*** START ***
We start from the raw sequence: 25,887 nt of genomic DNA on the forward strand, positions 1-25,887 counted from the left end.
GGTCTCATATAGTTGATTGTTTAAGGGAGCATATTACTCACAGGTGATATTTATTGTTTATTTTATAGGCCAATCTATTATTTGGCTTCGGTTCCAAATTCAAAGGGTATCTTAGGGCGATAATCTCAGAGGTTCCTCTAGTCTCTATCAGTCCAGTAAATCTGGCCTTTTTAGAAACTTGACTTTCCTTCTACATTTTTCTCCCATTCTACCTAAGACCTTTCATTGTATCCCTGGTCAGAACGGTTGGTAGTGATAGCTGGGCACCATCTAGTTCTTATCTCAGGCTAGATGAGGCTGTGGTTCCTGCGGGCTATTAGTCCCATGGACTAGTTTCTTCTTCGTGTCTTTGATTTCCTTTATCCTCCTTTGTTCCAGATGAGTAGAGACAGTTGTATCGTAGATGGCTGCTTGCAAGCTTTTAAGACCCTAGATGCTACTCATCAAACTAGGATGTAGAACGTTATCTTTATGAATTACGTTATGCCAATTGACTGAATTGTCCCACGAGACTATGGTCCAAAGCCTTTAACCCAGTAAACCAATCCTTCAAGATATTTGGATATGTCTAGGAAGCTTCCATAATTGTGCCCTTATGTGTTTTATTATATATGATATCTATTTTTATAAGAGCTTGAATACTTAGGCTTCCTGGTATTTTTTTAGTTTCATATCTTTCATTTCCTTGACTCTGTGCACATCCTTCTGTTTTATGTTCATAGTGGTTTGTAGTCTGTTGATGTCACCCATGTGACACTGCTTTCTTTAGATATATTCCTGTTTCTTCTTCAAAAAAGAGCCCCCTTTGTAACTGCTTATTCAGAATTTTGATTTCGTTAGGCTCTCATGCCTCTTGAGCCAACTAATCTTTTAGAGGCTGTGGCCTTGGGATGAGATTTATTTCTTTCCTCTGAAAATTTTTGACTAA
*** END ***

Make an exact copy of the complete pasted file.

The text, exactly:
We start from the raw sequence: 25,887 nt of genomic DNA on the forward strand, positions 1-25,887 counted from the left end.
GGTCTCATATAGTTGATTGTTTAAGGGAGCATATTACTCACAGGTGATATTTATTGTTTATTTTATAGGCCAATCTATTATTTGGCTTCGGTTCCAAATTCAAAGGGTATCTTAGGGCGATAATCTCAGAGGTTCCTCTAGTCTCTATCAGTCCAGTAAATCTGGCCTTTTTAGAAACTTGACTTTCCTTCTACATTTTTCTCCCATTCTACCTAAGACCTTTCATTGTATCCCTGGTCAGAACGGTTGGTAGTGATAGCTGGGCACCATCTAGTTCTTATCTCAGGCTAGATGAGGCTGTGGTTCCTGCGGGCTATTAGTCCCATGGACTAGTTTCTTCTTCGTGTCTTTGATTTCCTTTATCCTCCTTTGTTCCAGATGAGTAGAGACAGTTGTATCGTAGATGGCTGCTTGCAAGCTTTTAAGACCCTAGATGCTACTCATCAAACTAGGATGTAGAACGTTATCTTTATGAATTACGTTATGCCAATTGACTGAATTGTCCCACGAGACTATGGTCCAAAGCCTTTAACCCAGTAAACCAATCCTTCAAGATATTTGGATATGTCTAGGAAGCTTCCATAATTGTGCCCTTATGTGTTTTATTATATATGATATCTATTTTTATAAGAGCTTGAATACTTAGGCTTCCTGGTATTTTTTTAGTTTCATATCTTTCATTTCCTTGACTCTGTGCACATCCTTCTGTTTTATGTTCATAGTGGTTTGTAGTCTGTTGATGTCACCCATGTGACACTGCTTTCTTTAGATATATTCCTGTTTCTTCTTCAAAAAAGAGCCCCCTTTGTAACTGCTTATTCAGAATTTTGATTTCGTTAGGCTCTCATGCCTCTTGAGCCAACTAATCTTTTAGAGGCTGTGGCCTTGGGATGAGATTTATTTCTTTCCTCTGAAAATTTTTGACTAA